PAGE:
Following on the heels of euphoric eulogies of Colombia’s emergence as a poster boy in an April issue of Time, and in the Wall Street Journal, the New York Times, and the Washington Post, the Financial Times ran a series of articles including a special insert on Colombia’s political and economic “miracle”, “Investing in Colombia” [2]. According to the FTs leading Latin American journalist, one John Paul Rathbone, Colombia is the “oldest democracy in the hemisphere” [3]. Rathbone’s rapture for Colombia’s President Santos extends from his role as an “emerging power broker” for the South American continent, to making Colombia safe for foreign investors and “exciting the envy” of other less successful regimes in the region. Rathbone gives prominence to one Colombia business leader who claims that Colombia’s second biggest city “Medellín is living through its best of times” [4]. In line with the opinion of the foreign and business elite, the respectable print media describe Colombia as prosperous, peaceful, business friendly-charging the lowest mining royalty payments in the hemisphere – a model of a stable democracy to be emulated by all forward-looking leaders. Colombia under President Santos, has signed a free trade agreement with President Obama, his closes ally in the hemisphere [5]. Under Bush the trade unions, human rights and church groups and the majority of Congressional Democrats were successful in blocking the agreement on the bases of the basis of Colombia’s sustained human rights violations. When Obama embraced the free trade agreement, the AFL-CIO and Democratic opposition evaporated, as President Obama claimed a vast improvement in human rights and the commitment of Santos to ending the murder of trade union leaders and activists [6].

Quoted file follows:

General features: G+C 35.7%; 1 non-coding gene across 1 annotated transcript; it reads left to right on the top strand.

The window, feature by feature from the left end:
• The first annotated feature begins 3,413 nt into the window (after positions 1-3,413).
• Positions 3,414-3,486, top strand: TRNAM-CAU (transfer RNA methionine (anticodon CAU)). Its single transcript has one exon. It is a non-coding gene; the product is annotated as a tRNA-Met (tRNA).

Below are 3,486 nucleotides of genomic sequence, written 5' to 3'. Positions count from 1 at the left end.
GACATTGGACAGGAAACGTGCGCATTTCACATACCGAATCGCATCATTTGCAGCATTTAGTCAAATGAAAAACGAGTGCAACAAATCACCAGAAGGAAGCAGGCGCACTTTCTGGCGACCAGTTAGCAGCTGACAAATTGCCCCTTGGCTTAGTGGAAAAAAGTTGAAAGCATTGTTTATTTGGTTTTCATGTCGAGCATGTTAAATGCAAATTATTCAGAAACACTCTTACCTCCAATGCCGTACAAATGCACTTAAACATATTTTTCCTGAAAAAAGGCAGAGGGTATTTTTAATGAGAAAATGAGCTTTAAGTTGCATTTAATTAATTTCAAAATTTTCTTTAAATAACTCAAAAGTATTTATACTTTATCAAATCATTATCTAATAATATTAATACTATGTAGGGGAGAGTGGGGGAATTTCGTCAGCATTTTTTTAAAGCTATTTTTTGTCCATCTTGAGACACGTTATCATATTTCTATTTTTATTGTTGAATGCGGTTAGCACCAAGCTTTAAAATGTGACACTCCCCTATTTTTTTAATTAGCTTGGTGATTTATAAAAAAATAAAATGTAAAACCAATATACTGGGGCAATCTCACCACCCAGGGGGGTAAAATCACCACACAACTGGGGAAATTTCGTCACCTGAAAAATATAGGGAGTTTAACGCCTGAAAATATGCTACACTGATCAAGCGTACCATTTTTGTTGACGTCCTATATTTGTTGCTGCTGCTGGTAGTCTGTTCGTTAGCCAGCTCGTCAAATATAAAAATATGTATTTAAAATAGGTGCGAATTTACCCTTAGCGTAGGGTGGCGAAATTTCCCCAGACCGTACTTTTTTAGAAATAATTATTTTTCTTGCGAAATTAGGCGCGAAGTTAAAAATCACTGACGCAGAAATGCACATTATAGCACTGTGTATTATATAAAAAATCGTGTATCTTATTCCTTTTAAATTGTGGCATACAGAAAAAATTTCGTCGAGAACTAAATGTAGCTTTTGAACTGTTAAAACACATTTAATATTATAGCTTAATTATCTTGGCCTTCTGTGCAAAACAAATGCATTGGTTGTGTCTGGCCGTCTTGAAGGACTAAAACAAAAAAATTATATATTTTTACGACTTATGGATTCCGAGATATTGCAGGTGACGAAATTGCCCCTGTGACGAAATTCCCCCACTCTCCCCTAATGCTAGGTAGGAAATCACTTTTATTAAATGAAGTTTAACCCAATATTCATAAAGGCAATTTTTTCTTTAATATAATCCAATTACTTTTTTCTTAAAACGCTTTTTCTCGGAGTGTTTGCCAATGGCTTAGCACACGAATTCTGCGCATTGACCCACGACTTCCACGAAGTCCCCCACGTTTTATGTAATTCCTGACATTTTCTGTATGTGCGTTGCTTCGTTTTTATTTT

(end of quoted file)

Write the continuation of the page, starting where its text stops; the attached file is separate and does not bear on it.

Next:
The peace, security and prosperity eulogized by the oil, mining, banking, and agro-business elite are based on the worst human rights record in Latin America. With regard to the murder of trade unionists Colombia exceeds the entire rest of the world. Between 1986-2011 over 60% of the trade unionists assassinated in the world took place in Colombia, by the combined military-police-paramilitary forces, largely at the behest of foreign and domestic corporate leaders [7]. The “peace” that Rathbone and his cohort at the Financial Times praise is at the cost of over 12,000 assassinations and arrests, injuries, disappearances of trade unionists between January 1, 1986 and October 1, 2010[8]. In that time span nearly 3,000 trade union leaders and activists were murdered, hundreds were kidnapped or disappeared. President Santos was the Defense Minister under previous President Alvaro Uribe (2002-2010). In those eight years, 762 trade union leaders and activists were murdered, over 95% by the state or allied paramilitary forces [9].

Under Presidents Uribe Santos 2002 – 2012 over 4 million peasants and rural householders were displaced and dispossessed of their homes and their lands were confiscated and taken over by landlords and narco-traffickers [10]. The terror tactics employed by the regimes counter-insurgency strategy served a dual purpose of repressing dissent and accumulating wealth. The Financial Times journalists ignore this chapter in Colombia’s “resurgent growth”. They are especially enthused by the “security” that ensued because large scale foreign investment, over $6 billion dollars, in 2012 flowed into mining and oil regions that were formerly “troubled” by unrest [11].